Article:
Halton Hills and North Halton newspapers
Plan an adults-only wedding but exclude the children with tact
Independent & Free Press (Georgetown, ON), 28 Mar 2007, p. 26

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You recently got engaged, and as the wedding planning gets under way, your first tasks are to secure a location and make a guest list. One of the questions that may pop up as you are making your guest list is whether to invite children. While some brides and grooms invite children to their wedding, others prefer not to. They may feel their wedding will occur too late in the evening for young guests to attend or they may not have enough in their budget to make the necessary accommodations for young guests, such as baby-sitters, entertainment and special meals. Excluding children from the guest list is not always a popular decision, so should you go this route, make certain you handle the matter with care. Discuss your decision with close family members as soon as possible and find someone on both sides who will field all questions on your behalf. You don't want to be inundated with phone calls when the invitations go out while you are trying to plan the rest of your wedding. Next, make sure you word your invitations so that guests understand that children are not invited to your wedding. Usually, one line on the bottom of the invitations is all that is needed. Suggestions for wording include: · "Due to the formality of the event, the bride and groom request that adults 18 and older only attend the ceremony and reception." · "The bride and groom respectfully request that individuals 18 and under do not attend the wedding or reception." · "The bride and groom respectfully request that only those specified on the invitation attend the wedding and reception." To ensure there are no misunderstandings regarding your decision, you should reaffirm the number of people you are inviting to your wedding on the RSVP card and address the envelopes for both the invitation and the RSVP card only to those who are invited. If inviting three adults in a family of six, for example, you should ask on the RSVP card how many of the three will be attending and address the envelopes to just those three adults rather than the Smith family, which implies everyone in the family is invited. For guests who have children, you might even want to include a list of area babysitting services. Not only will this illustrate your wishes further, but it may make it easier for guests to find someone to care for their children while they attend your wedding. For your guests' convenience, you may even want to arrange for an onsite babysitter. That way, guests can simply drop off their children at the designated area and pick them up when they are ready to leave the reception. Depending upon your budget, you can either pay the onsite babysitter or leave that to guests. To reduce the risk of hard feelings, you may want to send a small gift to children whose parents have been invited to your wedding. Crayons and coloring books or small toys will ensure children, as well as their parents, that you have not forgotten them. Even with gestures such as a crayons and a coloring book, some guests may be offended by your decision not to invite children and contact you about the matter. Be honest with them. If you think that your wedding will bore young guests and can't afford to provide entertainment for them, say so. For guests who leave you messages regarding the matter or want to discuss it further, don't be afraid to refer them to the family members you appointed to handle all questions for you. As a somewhat objective third party, they may be more successful in explaining the matter than you. For many couples, making the decision to exclude children from the guest list for their wedding is easy. Informing guests of their decision is not. Approach the matter with tact and be prepared for some resistance. Not everyone will understand or accept your decision, and some in fact may choose not to attend your wedding. Try not to let that bother you. Remember, it is your wedding, so stand your ground and be firm.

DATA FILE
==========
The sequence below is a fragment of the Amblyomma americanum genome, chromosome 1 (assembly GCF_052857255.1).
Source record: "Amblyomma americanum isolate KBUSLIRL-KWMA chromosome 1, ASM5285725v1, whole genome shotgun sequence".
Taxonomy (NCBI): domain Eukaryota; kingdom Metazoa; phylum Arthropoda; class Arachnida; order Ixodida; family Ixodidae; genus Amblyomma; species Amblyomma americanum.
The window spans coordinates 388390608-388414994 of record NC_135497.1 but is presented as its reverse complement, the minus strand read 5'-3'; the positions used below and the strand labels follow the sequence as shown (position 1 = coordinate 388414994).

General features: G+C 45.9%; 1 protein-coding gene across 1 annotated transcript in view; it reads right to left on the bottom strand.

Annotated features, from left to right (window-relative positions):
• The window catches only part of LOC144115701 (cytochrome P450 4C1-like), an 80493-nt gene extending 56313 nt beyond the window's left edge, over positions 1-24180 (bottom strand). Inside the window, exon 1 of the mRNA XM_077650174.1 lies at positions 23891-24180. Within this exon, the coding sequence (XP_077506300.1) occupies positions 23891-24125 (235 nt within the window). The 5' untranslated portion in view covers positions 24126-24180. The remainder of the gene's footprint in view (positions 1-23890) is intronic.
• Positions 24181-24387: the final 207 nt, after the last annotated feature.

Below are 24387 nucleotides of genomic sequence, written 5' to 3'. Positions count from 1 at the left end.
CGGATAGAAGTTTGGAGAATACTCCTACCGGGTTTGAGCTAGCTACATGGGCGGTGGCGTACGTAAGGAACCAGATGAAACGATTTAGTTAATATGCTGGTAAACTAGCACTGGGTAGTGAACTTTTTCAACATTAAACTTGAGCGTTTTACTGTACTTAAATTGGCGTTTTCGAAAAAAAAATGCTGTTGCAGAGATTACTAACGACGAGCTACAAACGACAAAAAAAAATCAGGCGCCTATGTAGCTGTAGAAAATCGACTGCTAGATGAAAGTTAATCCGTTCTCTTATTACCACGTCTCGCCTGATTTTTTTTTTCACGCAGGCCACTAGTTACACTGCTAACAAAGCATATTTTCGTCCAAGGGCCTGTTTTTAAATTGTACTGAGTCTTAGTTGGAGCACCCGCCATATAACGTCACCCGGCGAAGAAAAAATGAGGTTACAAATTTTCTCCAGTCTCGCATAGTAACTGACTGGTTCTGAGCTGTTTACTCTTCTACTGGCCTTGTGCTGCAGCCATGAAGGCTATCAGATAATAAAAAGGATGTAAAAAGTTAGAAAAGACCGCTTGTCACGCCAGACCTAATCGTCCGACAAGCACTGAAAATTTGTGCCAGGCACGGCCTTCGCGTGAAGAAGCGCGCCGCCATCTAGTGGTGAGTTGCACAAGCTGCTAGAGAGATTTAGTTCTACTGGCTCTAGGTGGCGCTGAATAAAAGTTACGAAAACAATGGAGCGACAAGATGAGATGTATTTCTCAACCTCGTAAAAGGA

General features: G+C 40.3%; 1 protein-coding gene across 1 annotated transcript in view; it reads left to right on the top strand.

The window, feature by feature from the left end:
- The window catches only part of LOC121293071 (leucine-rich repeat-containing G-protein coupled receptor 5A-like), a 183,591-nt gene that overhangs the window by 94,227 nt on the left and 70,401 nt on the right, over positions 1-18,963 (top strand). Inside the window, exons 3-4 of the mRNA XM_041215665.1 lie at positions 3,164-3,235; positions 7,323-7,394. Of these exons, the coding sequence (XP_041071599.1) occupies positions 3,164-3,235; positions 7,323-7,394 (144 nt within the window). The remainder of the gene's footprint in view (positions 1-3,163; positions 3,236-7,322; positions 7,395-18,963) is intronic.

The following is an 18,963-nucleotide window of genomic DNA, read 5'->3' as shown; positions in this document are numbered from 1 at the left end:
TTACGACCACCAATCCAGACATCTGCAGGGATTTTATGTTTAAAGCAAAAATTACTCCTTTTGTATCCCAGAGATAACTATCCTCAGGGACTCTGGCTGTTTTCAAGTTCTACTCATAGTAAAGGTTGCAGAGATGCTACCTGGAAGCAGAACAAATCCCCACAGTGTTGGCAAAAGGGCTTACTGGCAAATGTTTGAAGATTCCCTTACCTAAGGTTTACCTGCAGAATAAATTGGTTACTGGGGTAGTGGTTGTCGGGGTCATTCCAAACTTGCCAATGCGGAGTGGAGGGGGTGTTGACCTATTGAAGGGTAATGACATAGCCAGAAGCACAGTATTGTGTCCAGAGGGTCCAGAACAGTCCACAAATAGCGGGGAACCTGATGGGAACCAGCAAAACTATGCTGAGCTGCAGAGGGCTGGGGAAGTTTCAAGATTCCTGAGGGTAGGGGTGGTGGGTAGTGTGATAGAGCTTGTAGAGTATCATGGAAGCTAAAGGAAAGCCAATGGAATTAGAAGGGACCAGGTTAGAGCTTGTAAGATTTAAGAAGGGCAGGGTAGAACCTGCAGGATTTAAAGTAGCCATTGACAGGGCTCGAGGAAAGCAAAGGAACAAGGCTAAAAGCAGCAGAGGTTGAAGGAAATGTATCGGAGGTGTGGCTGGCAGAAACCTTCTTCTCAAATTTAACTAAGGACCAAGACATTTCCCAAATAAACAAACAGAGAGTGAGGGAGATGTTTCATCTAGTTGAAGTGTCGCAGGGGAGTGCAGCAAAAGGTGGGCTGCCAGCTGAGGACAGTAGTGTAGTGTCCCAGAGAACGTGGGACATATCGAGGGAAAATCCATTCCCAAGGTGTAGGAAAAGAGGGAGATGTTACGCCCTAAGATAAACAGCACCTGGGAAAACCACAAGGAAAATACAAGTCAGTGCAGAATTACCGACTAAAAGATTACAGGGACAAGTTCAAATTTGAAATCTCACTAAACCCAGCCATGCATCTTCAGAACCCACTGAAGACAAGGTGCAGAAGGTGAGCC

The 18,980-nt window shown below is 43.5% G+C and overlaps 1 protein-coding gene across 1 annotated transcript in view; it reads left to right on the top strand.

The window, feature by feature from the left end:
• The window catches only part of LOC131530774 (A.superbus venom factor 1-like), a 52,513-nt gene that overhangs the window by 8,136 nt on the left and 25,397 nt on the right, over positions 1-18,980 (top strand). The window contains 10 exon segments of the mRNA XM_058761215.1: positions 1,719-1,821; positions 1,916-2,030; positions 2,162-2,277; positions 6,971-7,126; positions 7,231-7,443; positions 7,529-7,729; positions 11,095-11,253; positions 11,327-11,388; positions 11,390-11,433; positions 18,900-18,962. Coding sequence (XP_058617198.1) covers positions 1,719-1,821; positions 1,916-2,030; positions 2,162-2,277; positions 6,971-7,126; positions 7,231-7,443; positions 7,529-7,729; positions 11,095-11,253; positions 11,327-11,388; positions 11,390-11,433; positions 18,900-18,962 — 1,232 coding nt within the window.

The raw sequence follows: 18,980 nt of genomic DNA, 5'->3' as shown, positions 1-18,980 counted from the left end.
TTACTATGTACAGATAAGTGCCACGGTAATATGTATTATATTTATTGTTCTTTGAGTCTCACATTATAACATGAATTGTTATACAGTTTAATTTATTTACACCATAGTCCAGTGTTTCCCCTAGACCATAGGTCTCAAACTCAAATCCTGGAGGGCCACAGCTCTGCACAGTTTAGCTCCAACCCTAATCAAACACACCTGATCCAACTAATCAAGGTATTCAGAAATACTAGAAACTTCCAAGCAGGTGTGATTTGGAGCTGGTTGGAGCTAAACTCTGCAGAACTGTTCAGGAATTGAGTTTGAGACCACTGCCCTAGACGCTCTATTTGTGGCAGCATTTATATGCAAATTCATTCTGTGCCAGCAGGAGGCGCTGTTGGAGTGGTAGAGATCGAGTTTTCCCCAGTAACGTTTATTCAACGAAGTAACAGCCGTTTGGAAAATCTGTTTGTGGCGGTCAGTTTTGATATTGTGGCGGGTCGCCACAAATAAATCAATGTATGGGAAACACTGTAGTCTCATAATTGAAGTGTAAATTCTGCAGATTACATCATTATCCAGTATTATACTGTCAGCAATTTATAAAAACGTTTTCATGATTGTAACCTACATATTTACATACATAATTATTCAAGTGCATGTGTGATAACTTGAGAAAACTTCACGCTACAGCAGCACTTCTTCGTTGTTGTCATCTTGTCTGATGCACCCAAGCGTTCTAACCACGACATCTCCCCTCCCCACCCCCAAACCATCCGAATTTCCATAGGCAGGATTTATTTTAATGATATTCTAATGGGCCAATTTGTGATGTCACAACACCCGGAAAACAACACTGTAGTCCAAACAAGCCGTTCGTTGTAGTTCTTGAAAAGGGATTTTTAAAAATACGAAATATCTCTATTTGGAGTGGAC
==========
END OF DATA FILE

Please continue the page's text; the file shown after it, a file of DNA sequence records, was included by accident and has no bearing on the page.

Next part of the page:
Erickson, Tresa
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28 Mar 2007
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Plan an adults-only wedding but exclude the children with tact